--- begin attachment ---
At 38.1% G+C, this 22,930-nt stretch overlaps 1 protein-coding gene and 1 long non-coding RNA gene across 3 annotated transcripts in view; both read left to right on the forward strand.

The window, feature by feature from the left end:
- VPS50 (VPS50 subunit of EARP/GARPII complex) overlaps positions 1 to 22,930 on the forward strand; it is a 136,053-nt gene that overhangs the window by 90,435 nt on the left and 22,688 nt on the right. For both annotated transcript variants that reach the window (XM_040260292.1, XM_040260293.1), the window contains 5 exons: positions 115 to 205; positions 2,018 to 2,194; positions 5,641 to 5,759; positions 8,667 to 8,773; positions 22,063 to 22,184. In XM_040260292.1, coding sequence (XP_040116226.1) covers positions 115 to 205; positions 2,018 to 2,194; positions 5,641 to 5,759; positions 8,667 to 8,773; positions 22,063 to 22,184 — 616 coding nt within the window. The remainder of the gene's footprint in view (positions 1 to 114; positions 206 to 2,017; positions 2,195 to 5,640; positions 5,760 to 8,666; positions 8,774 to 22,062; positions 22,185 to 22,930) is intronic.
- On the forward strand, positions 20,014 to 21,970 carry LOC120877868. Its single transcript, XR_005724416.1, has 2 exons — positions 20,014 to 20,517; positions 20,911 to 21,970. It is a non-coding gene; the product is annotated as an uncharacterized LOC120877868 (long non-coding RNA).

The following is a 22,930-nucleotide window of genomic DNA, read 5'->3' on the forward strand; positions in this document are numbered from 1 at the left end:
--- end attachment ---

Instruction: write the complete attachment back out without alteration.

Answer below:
At 38.1% G+C, this 22,930-nt stretch overlaps 1 protein-coding gene and 1 long non-coding RNA gene across 3 annotated transcripts in view; both read left to right on the forward strand.

The window, feature by feature from the left end:
- VPS50 (VPS50 subunit of EARP/GARPII complex) overlaps positions 1 to 22,930 on the forward strand; it is a 136,053-nt gene that overhangs the window by 90,435 nt on the left and 22,688 nt on the right. For both annotated transcript variants that reach the window (XM_040260292.1, XM_040260293.1), the window contains 5 exons: positions 115 to 205; positions 2,018 to 2,194; positions 5,641 to 5,759; positions 8,667 to 8,773; positions 22,063 to 22,184. In XM_040260292.1, coding sequence (XP_040116226.1) covers positions 115 to 205; positions 2,018 to 2,194; positions 5,641 to 5,759; positions 8,667 to 8,773; positions 22,063 to 22,184 — 616 coding nt within the window. The remainder of the gene's footprint in view (positions 1 to 114; positions 206 to 2,017; positions 2,195 to 5,640; positions 5,760 to 8,666; positions 8,774 to 22,062; positions 22,185 to 22,930) is intronic.
- On the forward strand, positions 20,014 to 21,970 carry LOC120877868. Its single transcript, XR_005724416.1, has 2 exons — positions 20,014 to 20,517; positions 20,911 to 21,970. It is a non-coding gene; the product is annotated as an uncharacterized LOC120877868 (long non-coding RNA).

The following is a 22,930-nucleotide window of genomic DNA, read 5'->3' on the forward strand; positions in this document are numbered from 1 at the left end: